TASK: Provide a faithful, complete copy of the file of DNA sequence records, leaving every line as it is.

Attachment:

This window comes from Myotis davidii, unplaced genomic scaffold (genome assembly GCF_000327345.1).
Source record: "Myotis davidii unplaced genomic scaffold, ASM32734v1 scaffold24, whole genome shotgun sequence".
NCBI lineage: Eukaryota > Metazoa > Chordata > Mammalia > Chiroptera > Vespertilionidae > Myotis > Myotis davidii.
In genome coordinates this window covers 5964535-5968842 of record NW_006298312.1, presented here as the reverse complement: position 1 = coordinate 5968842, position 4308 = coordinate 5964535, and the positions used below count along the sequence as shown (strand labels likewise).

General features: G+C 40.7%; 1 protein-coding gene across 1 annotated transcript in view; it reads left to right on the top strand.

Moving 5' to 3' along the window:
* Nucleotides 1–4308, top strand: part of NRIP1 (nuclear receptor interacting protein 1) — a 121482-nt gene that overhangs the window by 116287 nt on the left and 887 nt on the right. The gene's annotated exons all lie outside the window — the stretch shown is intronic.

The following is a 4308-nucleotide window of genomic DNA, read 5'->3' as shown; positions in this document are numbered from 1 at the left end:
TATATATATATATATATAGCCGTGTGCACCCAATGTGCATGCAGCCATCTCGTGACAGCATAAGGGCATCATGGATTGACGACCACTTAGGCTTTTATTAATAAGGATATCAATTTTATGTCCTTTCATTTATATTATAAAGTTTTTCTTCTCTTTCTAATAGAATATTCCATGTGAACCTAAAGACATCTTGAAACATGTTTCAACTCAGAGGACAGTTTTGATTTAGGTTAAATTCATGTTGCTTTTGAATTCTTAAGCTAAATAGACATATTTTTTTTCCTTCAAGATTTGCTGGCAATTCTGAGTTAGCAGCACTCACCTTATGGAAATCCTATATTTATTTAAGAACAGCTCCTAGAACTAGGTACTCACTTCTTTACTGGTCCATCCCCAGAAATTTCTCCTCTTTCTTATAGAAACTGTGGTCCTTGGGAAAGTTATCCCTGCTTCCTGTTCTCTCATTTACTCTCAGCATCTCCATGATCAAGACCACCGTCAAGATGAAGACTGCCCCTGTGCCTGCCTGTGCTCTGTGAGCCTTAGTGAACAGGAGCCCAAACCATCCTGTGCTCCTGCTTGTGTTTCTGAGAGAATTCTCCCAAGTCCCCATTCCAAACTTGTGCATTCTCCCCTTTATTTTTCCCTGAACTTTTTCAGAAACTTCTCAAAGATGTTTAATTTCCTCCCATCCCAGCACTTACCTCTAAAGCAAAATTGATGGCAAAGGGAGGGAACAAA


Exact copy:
This window comes from Myotis davidii, unplaced genomic scaffold (genome assembly GCF_000327345.1).
Source record: "Myotis davidii unplaced genomic scaffold, ASM32734v1 scaffold24, whole genome shotgun sequence".
NCBI lineage: Eukaryota > Metazoa > Chordata > Mammalia > Chiroptera > Vespertilionidae > Myotis > Myotis davidii.
In genome coordinates this window covers 5964535-5968842 of record NW_006298312.1, presented here as the reverse complement: position 1 = coordinate 5968842, position 4308 = coordinate 5964535, and the positions used below count along the sequence as shown (strand labels likewise).

General features: G+C 40.7%; 1 protein-coding gene across 1 annotated transcript in view; it reads left to right on the top strand.

Moving 5' to 3' along the window:
* Nucleotides 1–4308, top strand: part of NRIP1 (nuclear receptor interacting protein 1) — a 121482-nt gene that overhangs the window by 116287 nt on the left and 887 nt on the right. The gene's annotated exons all lie outside the window — the stretch shown is intronic.

The following is a 4308-nucleotide window of genomic DNA, read 5'->3' as shown; positions in this document are numbered from 1 at the left end:
TATATATATATATATATAGCCGTGTGCACCCAATGTGCATGCAGCCATCTCGTGACAGCATAAGGGCATCATGGATTGACGACCACTTAGGCTTTTATTAATAAGGATATCAATTTTATGTCCTTTCATTTATATTATAAAGTTTTTCTTCTCTTTCTAATAGAATATTCCATGTGAACCTAAAGACATCTTGAAACATGTTTCAACTCAGAGGACAGTTTTGATTTAGGTTAAATTCATGTTGCTTTTGAATTCTTAAGCTAAATAGACATATTTTTTTTCCTTCAAGATTTGCTGGCAATTCTGAGTTAGCAGCACTCACCTTATGGAAATCCTATATTTATTTAAGAACAGCTCCTAGAACTAGGTACTCACTTCTTTACTGGTCCATCCCCAGAAATTTCTCCTCTTTCTTATAGAAACTGTGGTCCTTGGGAAAGTTATCCCTGCTTCCTGTTCTCTCATTTACTCTCAGCATCTCCATGATCAAGACCACCGTCAAGATGAAGACTGCCCCTGTGCCTGCCTGTGCTCTGTGAGCCTTAGTGAACAGGAGCCCAAACCATCCTGTGCTCCTGCTTGTGTTTCTGAGAGAATTCTCCCAAGTCCCCATTCCAAACTTGTGCATTCTCCCCTTTATTTTTCCCTGAACTTTTTCAGAAACTTCTCAAAGATGTTTAATTTCCTCCCATCCCAGCACTTACCTCTAAAGCAAAATTGATGGCAAAGGGAGGGAACAAA